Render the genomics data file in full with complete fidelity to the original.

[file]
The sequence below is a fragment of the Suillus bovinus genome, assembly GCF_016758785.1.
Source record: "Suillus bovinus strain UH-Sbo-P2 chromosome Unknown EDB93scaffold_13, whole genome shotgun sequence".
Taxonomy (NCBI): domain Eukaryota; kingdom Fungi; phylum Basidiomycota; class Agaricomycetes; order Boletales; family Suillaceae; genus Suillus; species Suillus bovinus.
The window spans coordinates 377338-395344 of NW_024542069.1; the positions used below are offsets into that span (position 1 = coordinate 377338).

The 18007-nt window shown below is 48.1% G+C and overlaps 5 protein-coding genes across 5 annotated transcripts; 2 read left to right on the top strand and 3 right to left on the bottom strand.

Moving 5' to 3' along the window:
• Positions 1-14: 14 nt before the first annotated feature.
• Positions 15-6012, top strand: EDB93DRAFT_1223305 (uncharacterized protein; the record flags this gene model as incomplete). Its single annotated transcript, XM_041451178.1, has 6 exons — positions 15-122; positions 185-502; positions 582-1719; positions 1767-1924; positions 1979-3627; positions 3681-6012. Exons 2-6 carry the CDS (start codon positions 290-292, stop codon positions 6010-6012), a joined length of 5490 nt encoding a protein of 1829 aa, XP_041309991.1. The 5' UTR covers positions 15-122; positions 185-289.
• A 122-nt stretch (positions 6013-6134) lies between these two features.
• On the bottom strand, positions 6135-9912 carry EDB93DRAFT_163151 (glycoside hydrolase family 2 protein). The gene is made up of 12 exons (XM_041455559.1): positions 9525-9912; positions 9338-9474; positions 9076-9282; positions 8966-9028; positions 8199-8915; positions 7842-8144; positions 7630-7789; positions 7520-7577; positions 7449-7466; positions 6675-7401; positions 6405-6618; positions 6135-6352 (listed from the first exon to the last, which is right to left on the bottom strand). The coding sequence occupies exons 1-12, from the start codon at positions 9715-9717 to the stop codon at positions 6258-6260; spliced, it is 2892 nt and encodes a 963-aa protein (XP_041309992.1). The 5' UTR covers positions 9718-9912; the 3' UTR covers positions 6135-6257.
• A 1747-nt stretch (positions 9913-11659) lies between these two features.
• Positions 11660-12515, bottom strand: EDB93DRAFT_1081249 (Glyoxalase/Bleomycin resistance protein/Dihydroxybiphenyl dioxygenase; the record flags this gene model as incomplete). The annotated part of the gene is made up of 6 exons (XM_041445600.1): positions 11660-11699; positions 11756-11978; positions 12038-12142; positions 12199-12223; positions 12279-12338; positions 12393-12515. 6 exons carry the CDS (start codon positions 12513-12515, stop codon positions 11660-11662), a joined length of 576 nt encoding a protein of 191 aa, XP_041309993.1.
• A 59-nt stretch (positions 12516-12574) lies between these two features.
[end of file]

The sequence below is a fragment of the Suillus bovinus genome, assembly GCF_016758785.1.
Source record: "Suillus bovinus strain UH-Sbo-P2 chromosome Unknown EDB93scaffold_13, whole genome shotgun sequence".
Taxonomy (NCBI): domain Eukaryota; kingdom Fungi; phylum Basidiomycota; class Agaricomycetes; order Boletales; family Suillaceae; genus Suillus; species Suillus bovinus.
The window spans coordinates 377338-395344 of NW_024542069.1; the positions used below are offsets into that span (position 1 = coordinate 377338).

The 18007-nt window shown below is 48.1% G+C and overlaps 5 protein-coding genes across 5 annotated transcripts; 2 read left to right on the top strand and 3 right to left on the bottom strand.

Moving 5' to 3' along the window:
• Positions 1-14: 14 nt before the first annotated feature.
• Positions 15-6012, top strand: EDB93DRAFT_1223305 (uncharacterized protein; the record flags this gene model as incomplete). Its single annotated transcript, XM_041451178.1, has 6 exons — positions 15-122; positions 185-502; positions 582-1719; positions 1767-1924; positions 1979-3627; positions 3681-6012. Exons 2-6 carry the CDS (start codon positions 290-292, stop codon positions 6010-6012), a joined length of 5490 nt encoding a protein of 1829 aa, XP_041309991.1. The 5' UTR covers positions 15-122; positions 185-289.
• A 122-nt stretch (positions 6013-6134) lies between these two features.
• On the bottom strand, positions 6135-9912 carry EDB93DRAFT_163151 (glycoside hydrolase family 2 protein). The gene is made up of 12 exons (XM_041455559.1): positions 9525-9912; positions 9338-9474; positions 9076-9282; positions 8966-9028; positions 8199-8915; positions 7842-8144; positions 7630-7789; positions 7520-7577; positions 7449-7466; positions 6675-7401; positions 6405-6618; positions 6135-6352 (listed from the first exon to the last, which is right to left on the bottom strand). The coding sequence occupies exons 1-12, from the start codon at positions 9715-9717 to the stop codon at positions 6258-6260; spliced, it is 2892 nt and encodes a 963-aa protein (XP_041309992.1). The 5' UTR covers positions 9718-9912; the 3' UTR covers positions 6135-6257.
• A 1747-nt stretch (positions 9913-11659) lies between these two features.
• Positions 11660-12515, bottom strand: EDB93DRAFT_1081249 (Glyoxalase/Bleomycin resistance protein/Dihydroxybiphenyl dioxygenase; the record flags this gene model as incomplete). The annotated part of the gene is made up of 6 exons (XM_041445600.1): positions 11660-11699; positions 11756-11978; positions 12038-12142; positions 12199-12223; positions 12279-12338; positions 12393-12515. 6 exons carry the CDS (start codon positions 12513-12515, stop codon positions 11660-11662), a joined length of 576 nt encoding a protein of 191 aa, XP_041309993.1.
• A 59-nt stretch (positions 12516-12574) lies between these two features.